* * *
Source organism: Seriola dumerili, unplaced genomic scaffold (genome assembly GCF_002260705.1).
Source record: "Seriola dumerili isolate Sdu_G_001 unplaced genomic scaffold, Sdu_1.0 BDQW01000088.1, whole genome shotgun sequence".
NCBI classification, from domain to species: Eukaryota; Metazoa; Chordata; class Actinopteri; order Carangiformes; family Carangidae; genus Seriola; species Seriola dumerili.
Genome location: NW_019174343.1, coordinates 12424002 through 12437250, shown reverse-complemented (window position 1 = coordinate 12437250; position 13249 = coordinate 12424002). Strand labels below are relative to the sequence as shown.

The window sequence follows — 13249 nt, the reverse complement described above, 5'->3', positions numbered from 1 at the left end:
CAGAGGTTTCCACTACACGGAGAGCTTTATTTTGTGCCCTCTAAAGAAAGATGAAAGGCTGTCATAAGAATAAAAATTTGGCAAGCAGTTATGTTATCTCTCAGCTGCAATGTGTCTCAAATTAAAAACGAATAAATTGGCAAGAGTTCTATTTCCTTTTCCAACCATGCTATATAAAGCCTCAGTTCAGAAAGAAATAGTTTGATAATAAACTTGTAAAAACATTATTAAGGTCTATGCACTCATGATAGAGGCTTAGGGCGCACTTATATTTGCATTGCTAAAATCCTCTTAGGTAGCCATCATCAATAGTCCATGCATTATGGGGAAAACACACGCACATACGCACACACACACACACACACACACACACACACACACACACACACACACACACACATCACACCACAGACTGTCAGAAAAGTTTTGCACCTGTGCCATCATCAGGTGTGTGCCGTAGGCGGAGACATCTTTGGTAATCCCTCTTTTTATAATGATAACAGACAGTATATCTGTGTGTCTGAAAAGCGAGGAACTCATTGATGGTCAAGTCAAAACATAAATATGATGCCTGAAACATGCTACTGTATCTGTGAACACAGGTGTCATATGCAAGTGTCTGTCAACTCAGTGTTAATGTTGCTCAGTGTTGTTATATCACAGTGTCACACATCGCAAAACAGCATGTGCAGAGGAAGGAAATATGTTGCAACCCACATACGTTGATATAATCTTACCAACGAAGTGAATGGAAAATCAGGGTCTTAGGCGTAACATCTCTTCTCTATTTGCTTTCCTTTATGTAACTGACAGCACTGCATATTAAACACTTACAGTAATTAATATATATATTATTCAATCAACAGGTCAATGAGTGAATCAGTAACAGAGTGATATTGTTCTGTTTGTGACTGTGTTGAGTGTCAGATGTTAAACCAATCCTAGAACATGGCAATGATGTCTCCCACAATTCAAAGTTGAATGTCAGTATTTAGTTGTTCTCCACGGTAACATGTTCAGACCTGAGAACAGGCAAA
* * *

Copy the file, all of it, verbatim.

Source organism: Seriola dumerili, unplaced genomic scaffold (genome assembly GCF_002260705.1).
Source record: "Seriola dumerili isolate Sdu_G_001 unplaced genomic scaffold, Sdu_1.0 BDQW01000088.1, whole genome shotgun sequence".
NCBI classification, from domain to species: Eukaryota; Metazoa; Chordata; class Actinopteri; order Carangiformes; family Carangidae; genus Seriola; species Seriola dumerili.
Genome location: NW_019174343.1, coordinates 12424002 through 12437250, shown reverse-complemented (window position 1 = coordinate 12437250; position 13249 = coordinate 12424002). Strand labels below are relative to the sequence as shown.

The window sequence follows — 13249 nt, the reverse complement described above, 5'->3', positions numbered from 1 at the left end:
CAGAGGTTTCCACTACACGGAGAGCTTTATTTTGTGCCCTCTAAAGAAAGATGAAAGGCTGTCATAAGAATAAAAATTTGGCAAGCAGTTATGTTATCTCTCAGCTGCAATGTGTCTCAAATTAAAAACGAATAAATTGGCAAGAGTTCTATTTCCTTTTCCAACCATGCTATATAAAGCCTCAGTTCAGAAAGAAATAGTTTGATAATAAACTTGTAAAAACATTATTAAGGTCTATGCACTCATGATAGAGGCTTAGGGCGCACTTATATTTGCATTGCTAAAATCCTCTTAGGTAGCCATCATCAATAGTCCATGCATTATGGGGAAAACACACGCACATACGCACACACACACACACACACACACACACACACACACACACACACACACACACACATCACACCACAGACTGTCAGAAAAGTTTTGCACCTGTGCCATCATCAGGTGTGTGCCGTAGGCGGAGACATCTTTGGTAATCCCTCTTTTTATAATGATAACAGACAGTATATCTGTGTGTCTGAAAAGCGAGGAACTCATTGATGGTCAAGTCAAAACATAAATATGATGCCTGAAACATGCTACTGTATCTGTGAACACAGGTGTCATATGCAAGTGTCTGTCAACTCAGTGTTAATGTTGCTCAGTGTTGTTATATCACAGTGTCACACATCGCAAAACAGCATGTGCAGAGGAAGGAAATATGTTGCAACCCACATACGTTGATATAATCTTACCAACGAAGTGAATGGAAAATCAGGGTCTTAGGCGTAACATCTCTTCTCTATTTGCTTTCCTTTATGTAACTGACAGCACTGCATATTAAACACTTACAGTAATTAATATATATATTATTCAATCAACAGGTCAATGAGTGAATCAGTAACAGAGTGATATTGTTCTGTTTGTGACTGTGTTGAGTGTCAGATGTTAAACCAATCCTAGAACATGGCAATGATGTCTCCCACAATTCAAAGTTGAATGTCAGTATTTAGTTGTTCTCCACGGTAACATGTTCAGACCTGAGAACAGGCAAA